Yet we might wonder how physical Israel and Judah, enslaved and decimated peoples, could become resurgent prior to Christ's return. Realize that this does not mean restoration to greatness. That will not come until after Christ establishes His Kingdom on this earth. Rather, resurgence simply implies a slight regaining of strength—and probably in pockets rather than all Israel. As we saw from Hosea 6:1-2, the time of Jacob's trouble will apparently last about two and a half years, to be followed by the "day of the LORD's vengeance, the year of recompense for the cause of Zion" (Isaiah 34:8)—the final year prior to Christ's return. According to the book of Revelation, "the great day of His wrath" (6:17), which follows the Great Tribulation (compare verses 9-11), will encompass the great calamities of the seven trumpets (see Revelation 8-9).

Consider then: The people of end-time Babylon will be preoccupied by the catastrophic events of that final year, which may direct their attention away from their slaves to some degree. This could allow many Israelites scattered throughout Europe and other places to escape and pockets of resistance to form (think of the French resistance of World War II). These pockets of resistance may secure weapons with which to fight. When forces from the East—apparently including the latter-day Medes—come to wreak havoc on Europe (Revelation 9:13-21), this would likely free up even more Israelites. And the Israelite resistance forces would then be able to help in the destruction of end-time Babylon. Perhaps they will, in particular, help destroy the Babylonian capital of the last days, probably Rome. (Again, such Israelite participation would parallel the fall not of ancient Babylon, but of ancient Nineveh—which still makes sense when we realize that end-time Babylon will be fused together with end-time Assyria in the same power bloc.) Whether or not events turn out exactly this way, we should be able to see that a somewhat resurgent Israel can well fit in the panorama of end-time events laid out in Bible prophecy. And indeed, we are told here in Jeremiah 51 that it will help to bring about the final Babylon's downfall.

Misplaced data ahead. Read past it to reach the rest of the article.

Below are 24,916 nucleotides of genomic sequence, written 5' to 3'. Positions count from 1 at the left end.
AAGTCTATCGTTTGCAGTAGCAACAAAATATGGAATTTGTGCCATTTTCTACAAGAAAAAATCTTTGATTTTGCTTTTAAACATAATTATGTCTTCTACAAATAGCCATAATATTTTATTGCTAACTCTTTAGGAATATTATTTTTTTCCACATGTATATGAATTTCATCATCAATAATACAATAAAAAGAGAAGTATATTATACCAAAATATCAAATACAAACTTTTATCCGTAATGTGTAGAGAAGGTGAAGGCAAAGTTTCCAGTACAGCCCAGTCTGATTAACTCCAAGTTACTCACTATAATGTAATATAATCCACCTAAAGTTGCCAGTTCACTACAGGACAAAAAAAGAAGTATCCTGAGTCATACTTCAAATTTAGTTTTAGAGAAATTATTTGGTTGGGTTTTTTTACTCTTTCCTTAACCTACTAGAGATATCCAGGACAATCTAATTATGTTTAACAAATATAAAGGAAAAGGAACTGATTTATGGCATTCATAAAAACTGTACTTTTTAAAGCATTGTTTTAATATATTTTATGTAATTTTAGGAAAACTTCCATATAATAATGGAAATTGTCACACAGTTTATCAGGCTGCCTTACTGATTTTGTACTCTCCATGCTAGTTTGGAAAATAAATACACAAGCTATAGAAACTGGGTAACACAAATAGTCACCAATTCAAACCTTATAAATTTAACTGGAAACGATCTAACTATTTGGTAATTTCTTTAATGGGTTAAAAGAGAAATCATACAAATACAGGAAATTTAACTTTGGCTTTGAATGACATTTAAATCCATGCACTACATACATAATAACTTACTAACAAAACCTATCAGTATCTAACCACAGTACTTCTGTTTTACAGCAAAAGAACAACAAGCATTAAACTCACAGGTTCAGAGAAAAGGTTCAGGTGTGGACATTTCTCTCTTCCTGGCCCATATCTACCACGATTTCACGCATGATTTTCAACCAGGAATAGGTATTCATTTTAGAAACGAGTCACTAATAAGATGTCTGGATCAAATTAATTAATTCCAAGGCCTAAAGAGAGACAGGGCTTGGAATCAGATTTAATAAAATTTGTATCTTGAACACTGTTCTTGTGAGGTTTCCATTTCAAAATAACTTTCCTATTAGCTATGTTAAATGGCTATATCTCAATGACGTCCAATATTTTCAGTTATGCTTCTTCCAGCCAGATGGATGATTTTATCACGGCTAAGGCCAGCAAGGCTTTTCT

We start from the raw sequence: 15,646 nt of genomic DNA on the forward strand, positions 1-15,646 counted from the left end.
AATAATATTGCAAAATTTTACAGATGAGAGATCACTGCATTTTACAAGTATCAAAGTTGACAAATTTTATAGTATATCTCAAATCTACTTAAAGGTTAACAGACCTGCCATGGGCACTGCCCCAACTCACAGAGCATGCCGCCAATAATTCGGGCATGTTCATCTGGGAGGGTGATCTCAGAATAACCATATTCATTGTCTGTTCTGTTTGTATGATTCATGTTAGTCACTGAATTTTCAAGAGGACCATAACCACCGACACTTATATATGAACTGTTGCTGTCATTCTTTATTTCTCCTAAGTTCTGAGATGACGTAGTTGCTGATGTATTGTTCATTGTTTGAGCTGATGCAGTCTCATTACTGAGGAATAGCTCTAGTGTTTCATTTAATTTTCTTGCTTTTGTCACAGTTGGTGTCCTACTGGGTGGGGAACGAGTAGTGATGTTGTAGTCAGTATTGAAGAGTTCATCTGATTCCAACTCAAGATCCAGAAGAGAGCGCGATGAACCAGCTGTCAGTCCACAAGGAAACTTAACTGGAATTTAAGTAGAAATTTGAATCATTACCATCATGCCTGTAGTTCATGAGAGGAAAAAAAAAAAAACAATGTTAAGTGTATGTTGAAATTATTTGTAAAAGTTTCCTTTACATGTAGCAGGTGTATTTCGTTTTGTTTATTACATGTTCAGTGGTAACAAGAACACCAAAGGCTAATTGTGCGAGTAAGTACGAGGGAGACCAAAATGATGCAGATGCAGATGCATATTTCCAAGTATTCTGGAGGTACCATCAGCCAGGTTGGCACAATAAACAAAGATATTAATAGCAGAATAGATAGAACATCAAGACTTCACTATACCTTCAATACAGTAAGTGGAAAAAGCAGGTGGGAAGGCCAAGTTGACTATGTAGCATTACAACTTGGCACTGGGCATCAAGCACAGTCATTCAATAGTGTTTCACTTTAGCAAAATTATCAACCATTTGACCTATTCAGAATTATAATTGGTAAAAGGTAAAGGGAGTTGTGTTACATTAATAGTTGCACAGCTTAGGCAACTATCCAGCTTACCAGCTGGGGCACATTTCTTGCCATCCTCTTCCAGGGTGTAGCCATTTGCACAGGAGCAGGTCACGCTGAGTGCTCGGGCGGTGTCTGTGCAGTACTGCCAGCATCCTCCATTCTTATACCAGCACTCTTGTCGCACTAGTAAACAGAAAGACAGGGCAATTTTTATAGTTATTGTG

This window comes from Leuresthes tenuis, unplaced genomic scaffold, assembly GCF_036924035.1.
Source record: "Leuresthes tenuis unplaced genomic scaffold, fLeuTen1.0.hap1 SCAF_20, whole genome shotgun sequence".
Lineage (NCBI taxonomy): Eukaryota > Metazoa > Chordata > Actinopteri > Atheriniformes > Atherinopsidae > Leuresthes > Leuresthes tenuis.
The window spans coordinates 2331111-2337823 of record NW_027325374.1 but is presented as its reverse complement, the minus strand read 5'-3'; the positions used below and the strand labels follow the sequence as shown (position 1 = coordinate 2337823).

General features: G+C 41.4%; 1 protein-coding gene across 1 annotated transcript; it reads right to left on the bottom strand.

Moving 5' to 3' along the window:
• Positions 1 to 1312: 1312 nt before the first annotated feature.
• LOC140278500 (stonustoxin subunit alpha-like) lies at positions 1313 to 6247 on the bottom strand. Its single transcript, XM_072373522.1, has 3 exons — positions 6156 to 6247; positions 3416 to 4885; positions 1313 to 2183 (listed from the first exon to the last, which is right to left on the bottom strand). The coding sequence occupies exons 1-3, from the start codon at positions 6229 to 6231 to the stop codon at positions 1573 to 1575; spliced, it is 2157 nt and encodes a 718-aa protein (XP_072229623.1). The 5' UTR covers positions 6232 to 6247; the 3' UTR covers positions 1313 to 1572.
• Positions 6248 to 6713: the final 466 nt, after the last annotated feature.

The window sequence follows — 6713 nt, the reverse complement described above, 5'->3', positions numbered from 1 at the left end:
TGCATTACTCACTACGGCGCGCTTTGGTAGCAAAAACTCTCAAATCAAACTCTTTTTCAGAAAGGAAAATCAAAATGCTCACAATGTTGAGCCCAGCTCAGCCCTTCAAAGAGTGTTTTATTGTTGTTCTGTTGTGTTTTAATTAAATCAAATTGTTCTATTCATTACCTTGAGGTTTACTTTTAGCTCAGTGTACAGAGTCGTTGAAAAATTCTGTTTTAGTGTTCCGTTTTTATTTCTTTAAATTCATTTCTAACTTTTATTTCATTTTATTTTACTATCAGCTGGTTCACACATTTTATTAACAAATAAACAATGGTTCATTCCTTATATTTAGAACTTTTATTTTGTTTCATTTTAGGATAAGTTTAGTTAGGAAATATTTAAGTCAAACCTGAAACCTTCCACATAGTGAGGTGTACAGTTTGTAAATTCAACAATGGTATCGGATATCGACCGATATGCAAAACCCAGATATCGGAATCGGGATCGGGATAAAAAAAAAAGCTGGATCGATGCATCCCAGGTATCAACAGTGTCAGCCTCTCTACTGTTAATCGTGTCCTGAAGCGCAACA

Babylon stands guilty of great evil. The "slain of Israel" (verse 49) may refer also to "the blood of the saints...and of the martyrs of Jesus" (Revelation 17:6). For all she has done, swift punishment is coming. "Babylon is compared to lions' cubs (v. 38). She will be given a feast, followed not by the usual drunken sleep, but by a perpetual sleep of death (vv. 39-40)" (Expositor's, note on verses 34-44). We see this specifically applying to Babylon's leaders and prominent people in verse 57. It should be clarified that the statement "They shall sleep a perpetual sleep and not awake" does not mean they will never be resurrected, as they surely will be. Again, the point is simply that their "sleep" is death—long and ongoing. They will not awake from it as from typical slumber.

In part, this seems to be a reference to Belshazzar's drunken feast (Daniel 5), which facilitated the downfall of the city of Babylon that very night. Of course, as with the rest of the prophecy, a greater fulfillment will come at the end of this age, during the Day of the Lord.

"The broad walls of Babylon" (Jeremiah 51:58) refers to the literal massive walls of the ancient city of Babylon, as well as to the exalted confidence in the strength and security of "Babylon the great" of the last days. She will think she "will not see sorrow" (Revelation 18:7), but "her plagues will come in one day" (verse 8).

After reading the prophecy, Seraiah is to visually enact the symbolism of Babylon's fall by throwing the scroll, with a stone tied to it, into the Euphrates (Jeremiah 51:63). Babylon will sink to never rise again (verse 64; see also verse 42).

The section ends with the statement, "Thus far are the words of Jeremiah." The Good News Bible renders this, "The words of Jeremiah end here." This is because the next chapter of the book, Jeremiah 52, the last chapter, was evidently added by a later editor. However, we are not yet finished reading other parts of the book of Jeremiah.